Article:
Abdullah al-Sawarka sounded unconcerned about the Israeli military’s admission of “surprise” and a “mistake” over the killings of his relatives Thursday. The military has said it was “unaware” that his cousin’s Rasmi Sawarka’s two tin shack houses were inhabited when a warplane bombed the dwellings and buried eight family members under the rubble at dawn on Thursday in the Deir al-Balah refugee camp on the central Gaza Strip.
“What investigation could raise the dead?” Abdullah, 45, asks, while standing distraught at the edge of a 50-foot-wide, 20-foot-deep crater where the tin shacks once stood. The “smell of the eight charred bodies” including five children is still stuck to our hands, he said.
The Sawarka family members were sleeping when the raid took place, two days after the military escalation started with Israel assassinating a senior Islamic Jihad commander and his wife on Tuesday. The eight family members were among 34 Palestinians killed by Israeli air raids over the Gaza Strip.
“It was a sleepless night, then four massive explosions shook my gut,” Abdullah said. “I start running unconsciously towards the flames caused by the raid. Everything was red and grey dusty scenes, while I could hear moans nothing was clear. Even the brain cells stop working at that hellish incident, then all the neighbors rushed over here to rescue the victims.”
Abdullah collected a shred of a child’s clothing from the rubble. “As if this shabby house was the house of the head of a rocket launching unit. Rasmi! The chicken farmer! What a poor life you have suffered.” Abdullah lamented.
One neighbor told me that the rescue of the impoverished shepherd’s family amid the chaos was slowed by the terror that the house would be hit again.
“At the beginning we were paranoid to rescue the slain family from down the rubble, we were forced to wait for fifty minutes until the paramedics reached the area,” Meqbel al-Sawarka, 27, said.
The relatives who died in the attack have been identified by the Gaza Ministry of Health as Rasmi al-Sawarka, 45; Yusra al-Sawarka, 43; Mariam al-Sawarka, 45; Waseem al-Sawarka, 13; Muhannad al-Sawarka, 12; Moaz al-Sawarka, 7; and at least two other children whose names and ages were not specified.
Israeli military said on Friday that it is investigating the airstrike that killed the eight members of the same family – also known as Abu Malhous. Though the military claimed that Rasmi was an Islamic Jihad commander operating in the centre of the 25-mile-long enclave. His brother Mohammed, a Palestinian Authority (PA) employee in Gaza, was also among the 34 dead.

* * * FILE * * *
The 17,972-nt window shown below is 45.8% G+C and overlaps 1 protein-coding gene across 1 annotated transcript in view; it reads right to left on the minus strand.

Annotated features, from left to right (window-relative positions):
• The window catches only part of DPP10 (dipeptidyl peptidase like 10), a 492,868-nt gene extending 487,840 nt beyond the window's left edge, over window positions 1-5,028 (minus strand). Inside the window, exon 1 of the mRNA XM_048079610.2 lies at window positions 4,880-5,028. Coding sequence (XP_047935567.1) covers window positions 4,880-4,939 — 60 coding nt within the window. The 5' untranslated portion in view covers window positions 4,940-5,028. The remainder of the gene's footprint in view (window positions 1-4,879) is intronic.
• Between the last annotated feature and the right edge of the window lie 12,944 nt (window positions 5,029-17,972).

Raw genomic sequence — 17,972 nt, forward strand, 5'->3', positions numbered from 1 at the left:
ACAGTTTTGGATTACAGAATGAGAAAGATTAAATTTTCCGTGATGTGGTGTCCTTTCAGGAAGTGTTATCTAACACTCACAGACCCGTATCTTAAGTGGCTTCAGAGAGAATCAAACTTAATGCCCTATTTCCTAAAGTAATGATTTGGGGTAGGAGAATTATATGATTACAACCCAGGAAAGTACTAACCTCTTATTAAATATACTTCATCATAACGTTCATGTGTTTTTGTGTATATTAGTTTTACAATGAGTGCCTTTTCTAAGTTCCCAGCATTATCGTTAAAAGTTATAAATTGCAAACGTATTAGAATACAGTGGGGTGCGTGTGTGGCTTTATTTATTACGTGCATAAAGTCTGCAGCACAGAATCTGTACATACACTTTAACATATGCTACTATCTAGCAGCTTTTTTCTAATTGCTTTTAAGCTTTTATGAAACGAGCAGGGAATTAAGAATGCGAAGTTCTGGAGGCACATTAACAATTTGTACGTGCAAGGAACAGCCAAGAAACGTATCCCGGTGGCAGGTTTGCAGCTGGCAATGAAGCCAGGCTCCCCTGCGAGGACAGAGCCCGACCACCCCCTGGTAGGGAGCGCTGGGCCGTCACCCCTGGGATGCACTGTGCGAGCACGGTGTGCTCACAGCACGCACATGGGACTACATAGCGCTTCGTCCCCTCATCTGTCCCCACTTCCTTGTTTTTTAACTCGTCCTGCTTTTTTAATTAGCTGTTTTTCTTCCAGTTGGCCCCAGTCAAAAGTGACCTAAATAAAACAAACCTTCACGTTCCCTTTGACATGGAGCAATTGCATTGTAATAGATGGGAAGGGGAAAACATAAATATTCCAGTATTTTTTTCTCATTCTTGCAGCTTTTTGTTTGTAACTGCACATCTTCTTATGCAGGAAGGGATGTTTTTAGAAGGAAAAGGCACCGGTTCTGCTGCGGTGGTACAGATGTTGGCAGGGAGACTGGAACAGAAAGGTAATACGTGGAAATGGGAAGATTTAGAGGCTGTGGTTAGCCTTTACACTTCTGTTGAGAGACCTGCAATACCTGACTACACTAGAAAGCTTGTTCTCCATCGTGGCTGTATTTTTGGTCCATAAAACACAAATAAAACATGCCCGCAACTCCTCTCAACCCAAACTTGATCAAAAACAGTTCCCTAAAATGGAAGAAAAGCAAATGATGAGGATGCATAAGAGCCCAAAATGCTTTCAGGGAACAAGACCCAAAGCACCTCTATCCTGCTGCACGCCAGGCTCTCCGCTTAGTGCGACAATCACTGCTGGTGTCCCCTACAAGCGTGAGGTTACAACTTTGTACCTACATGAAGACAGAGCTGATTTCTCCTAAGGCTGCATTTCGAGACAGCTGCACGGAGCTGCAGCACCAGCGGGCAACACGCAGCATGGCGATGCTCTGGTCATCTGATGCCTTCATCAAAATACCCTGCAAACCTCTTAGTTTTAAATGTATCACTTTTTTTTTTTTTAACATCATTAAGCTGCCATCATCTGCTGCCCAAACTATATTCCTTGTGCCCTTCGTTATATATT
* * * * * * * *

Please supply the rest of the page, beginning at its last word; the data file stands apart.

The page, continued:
The attack injured a dozen other members of Sawarka family, mostly children, now being treated at Shuhhada al-Aqsa Hospital.
The Palestinian armed factions retaliated for the killing of Islamic Jihad commander Baha abu al-Ata by launching around 450 rockets into Israeli towns for two days, before a ceasefire came into force on Thursday following joint Egyptian and UN mediation.
The enclave has been under a joint Israeli-Egyptian siege for more than twelve years, which has severely curtailed freedom of movement for its over two million inhabitants. The flow of goods and services, as well as medical supplies, has also been squeezed in the crippling siege.
Umm Motaz, 34, Rasmi al-Sawarka’s sister, had difficulty in speaking while tending to the surviving children at the hospital.
“Oh God, burning an entire family that lives from hand to mouth and sleeps in a tin shack. They need a stick of match, not four rockets,” Umm Motaz told me. “This illogical, irreligious, inhumanity– this unbelievable massacre. These are children who play by sifting sand with a sieve! And today their flesh is collected from that sand. Only God will take revenge.”
As for the Israeli investigation, the aunt shook her head.
“If this is happened in any respected state, then the whole world would warm up to an investigation. But it is related to Gaza, so it will be frivolous. Will this silly justification of investigation revive the children? Even if the Israeli army admitted its mistake about the crime, the children will not be more fortunate than the Samouni family or even Razan al-Najjar, whose file is thrown away in the trash.”
Motaz referred to two legendary cases in Gaza. In 2008-2009, Israeli forces killed 48 members of one family, the al-Samounis, during the three-week assault on Gaza. In June 2018, al-Najjar, a 20-year-old paramedic was shot dead by Israeli forces while tending to casualties during the Great March of Return at the Gaza fence.
“We just had lunch together yesterday, and all what remain of my brother and his children are the good memories,” Motaz said, looking through a window into the intensive care ward. “We are like hostages waiting our turn to be killed at any moment, with no international accountability for the crime.”